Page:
See How Homes Of Legendary Artists Have Transformed In NYC
Searching and succeeding in locking down a prime piece of New York real estate is equivalent to a nice round of IRL Hunger Games, but that doesn’t mean we can’t window shop and daydream of beautiful penthouses. Even cooler than a penthouse is Andy Warhol‘s former Upper East Side studio, which just popped up on the market. If you have the 10 million in the bank to buy it, then we’re obviously jealous–and we’d also like to request that you build a new version of Warhol’s creative/druggy epicenter, The Factory. But if you’re part of the majority who probably can’t buy the property, then you should stop by some other locales that once belonged to NYC’s greatest artistic icons.
Jean-Michel Basquiat’s studio is now an exclusive restaurant: Noho
Back when Basquiat lived in a cardboard box in Thompson Square Park, he probably wasn’t eating too well. But after he became an enormously successful wunderkind, hanging out with Warhol and various celebrities, Basquiat became a regular at expensive restaurants like Mr. Chow’s. And now you can be fancy too! Sort of.
Since his ’80s residency, the artist’s studio has been converted into a very exclusive restaurant called Bohemian. It’s supposed to have some delicious Japanese food, but don’t expect to get a reservation so quickly. It has an unlisted number, so you have to be referred by someone to make a call in the first place, and then you have to tell the hostess the first and last name and the date of somebody you know who had previously dined there. We assume that Basquiat would be able to get a table.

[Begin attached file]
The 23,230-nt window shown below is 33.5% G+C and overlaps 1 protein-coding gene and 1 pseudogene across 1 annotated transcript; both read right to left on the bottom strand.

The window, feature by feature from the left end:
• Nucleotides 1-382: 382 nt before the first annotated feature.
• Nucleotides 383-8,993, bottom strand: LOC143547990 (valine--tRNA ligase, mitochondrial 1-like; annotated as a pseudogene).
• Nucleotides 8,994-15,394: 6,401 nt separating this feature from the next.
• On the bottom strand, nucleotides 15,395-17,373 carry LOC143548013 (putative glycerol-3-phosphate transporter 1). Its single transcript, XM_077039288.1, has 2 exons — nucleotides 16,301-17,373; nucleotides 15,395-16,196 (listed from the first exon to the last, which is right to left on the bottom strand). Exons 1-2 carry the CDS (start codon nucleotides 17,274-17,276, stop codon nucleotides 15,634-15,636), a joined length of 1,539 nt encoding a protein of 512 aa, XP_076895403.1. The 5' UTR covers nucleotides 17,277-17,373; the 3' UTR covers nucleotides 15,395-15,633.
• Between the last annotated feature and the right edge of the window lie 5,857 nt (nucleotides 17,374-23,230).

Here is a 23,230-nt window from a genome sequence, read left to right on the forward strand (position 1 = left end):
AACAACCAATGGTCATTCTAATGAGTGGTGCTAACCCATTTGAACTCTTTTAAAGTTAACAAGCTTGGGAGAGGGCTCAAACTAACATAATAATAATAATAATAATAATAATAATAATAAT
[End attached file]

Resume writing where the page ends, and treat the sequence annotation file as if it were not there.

Robert Mapplethorpe’s studio is now a theater: Noho
Over near the Bowery, The Gene Frankel Theatre is now in place of where photographer/Patti Smith cohort Robert Mapplethorpe used to reside. Founded in 1949, the theater moved into the building in the ’90s, a few years after Mapplethorpe’s death. The property itself has always been a significant place for the arts: Robert De Niro’s mother, a painter and poet, once owned the building, and later on it went on to be a hot spot for 70’s jazz. Ugh, sad we missed this; we were definitely born in the wrong era.
Willem De Kooning’s studio is now an artists’ retreat: The Hamptons
Willem De Kooning’s old studio in East Hampton has an artist-in-residence program that brings together creative people of all mediums. Fun fact: the house is actually right across from the cemetery where Jackson Pollock is buried. In order to get in the residency program, you have to be chosen by a nominating committee. Butt if you get picked, then all the necessities are paid for: transportation, food, and studio.
Andy Warhol’s Factory is now a Petco: Union Square
Petco and Andy Warhol: two things that you’d never associate with each other in a million years. At least you can be sure that you’ll be able to get in, and maybe even get a cute new pet while you’re there. You can even name your furry friend after the denizens of the space: Warhol’s Superstars, various artists and creatives that starred in Warhol’s movies, helped him with his work, and party party partied. Get a depressed cat and call it Edie Sedgwick! Name a chirping birdie after Nico! The possibilities are truly endless.
Georgia O’Keeffe’s home is now a Marriott: Midtown East
Georgia O’Keeffe: one of the most important artists of the 20th century, great love of great photographer Alfred Stieglitz, painter of flower vaginas. While today she might be best known for her renderings of the desert in New Mexico (besides the flower vaginas), O’Keeffe began her remarkable career by painting the New York skyline from the Midtown home she shared with Stieglitz. It must have been amazing–back in the 1920s. Now, instead of housing the home of two legendary, massively influential artists, 525 Lexington Avenue houses a Marriott. At least it’s a nice one!
Photos via Artnews, Marriott, New Exile.
Stay tuned to Milk for more art discoveries.